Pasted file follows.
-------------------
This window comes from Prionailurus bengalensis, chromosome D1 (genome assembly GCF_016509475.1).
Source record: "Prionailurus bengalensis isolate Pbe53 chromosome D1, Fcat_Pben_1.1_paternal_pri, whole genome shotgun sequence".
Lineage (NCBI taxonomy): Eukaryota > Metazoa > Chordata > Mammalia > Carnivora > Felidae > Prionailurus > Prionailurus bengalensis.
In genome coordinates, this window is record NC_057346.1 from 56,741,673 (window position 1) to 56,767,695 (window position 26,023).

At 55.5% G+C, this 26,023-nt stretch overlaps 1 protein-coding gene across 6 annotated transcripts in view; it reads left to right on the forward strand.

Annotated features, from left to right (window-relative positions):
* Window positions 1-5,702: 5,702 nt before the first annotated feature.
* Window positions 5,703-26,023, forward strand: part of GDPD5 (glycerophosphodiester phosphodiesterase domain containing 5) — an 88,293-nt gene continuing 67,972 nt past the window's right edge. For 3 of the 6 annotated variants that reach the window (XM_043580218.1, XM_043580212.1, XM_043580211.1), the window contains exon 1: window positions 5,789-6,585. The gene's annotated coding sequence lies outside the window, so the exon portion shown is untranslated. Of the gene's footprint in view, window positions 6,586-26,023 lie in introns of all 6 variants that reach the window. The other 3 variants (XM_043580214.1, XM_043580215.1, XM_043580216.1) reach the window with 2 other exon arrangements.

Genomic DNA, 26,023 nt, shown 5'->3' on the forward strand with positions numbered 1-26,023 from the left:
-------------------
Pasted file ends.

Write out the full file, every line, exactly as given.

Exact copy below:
This window comes from Prionailurus bengalensis, chromosome D1 (genome assembly GCF_016509475.1).
Source record: "Prionailurus bengalensis isolate Pbe53 chromosome D1, Fcat_Pben_1.1_paternal_pri, whole genome shotgun sequence".
Lineage (NCBI taxonomy): Eukaryota > Metazoa > Chordata > Mammalia > Carnivora > Felidae > Prionailurus > Prionailurus bengalensis.
In genome coordinates, this window is record NC_057346.1 from 56,741,673 (window position 1) to 56,767,695 (window position 26,023).

At 55.5% G+C, this 26,023-nt stretch overlaps 1 protein-coding gene across 6 annotated transcripts in view; it reads left to right on the forward strand.

Annotated features, from left to right (window-relative positions):
* Window positions 1-5,702: 5,702 nt before the first annotated feature.
* Window positions 5,703-26,023, forward strand: part of GDPD5 (glycerophosphodiester phosphodiesterase domain containing 5) — an 88,293-nt gene continuing 67,972 nt past the window's right edge. For 3 of the 6 annotated variants that reach the window (XM_043580218.1, XM_043580212.1, XM_043580211.1), the window contains exon 1: window positions 5,789-6,585. The gene's annotated coding sequence lies outside the window, so the exon portion shown is untranslated. Of the gene's footprint in view, window positions 6,586-26,023 lie in introns of all 6 variants that reach the window. The other 3 variants (XM_043580214.1, XM_043580215.1, XM_043580216.1) reach the window with 2 other exon arrangements.

Genomic DNA, 26,023 nt, shown 5'->3' on the forward strand with positions numbered 1-26,023 from the left: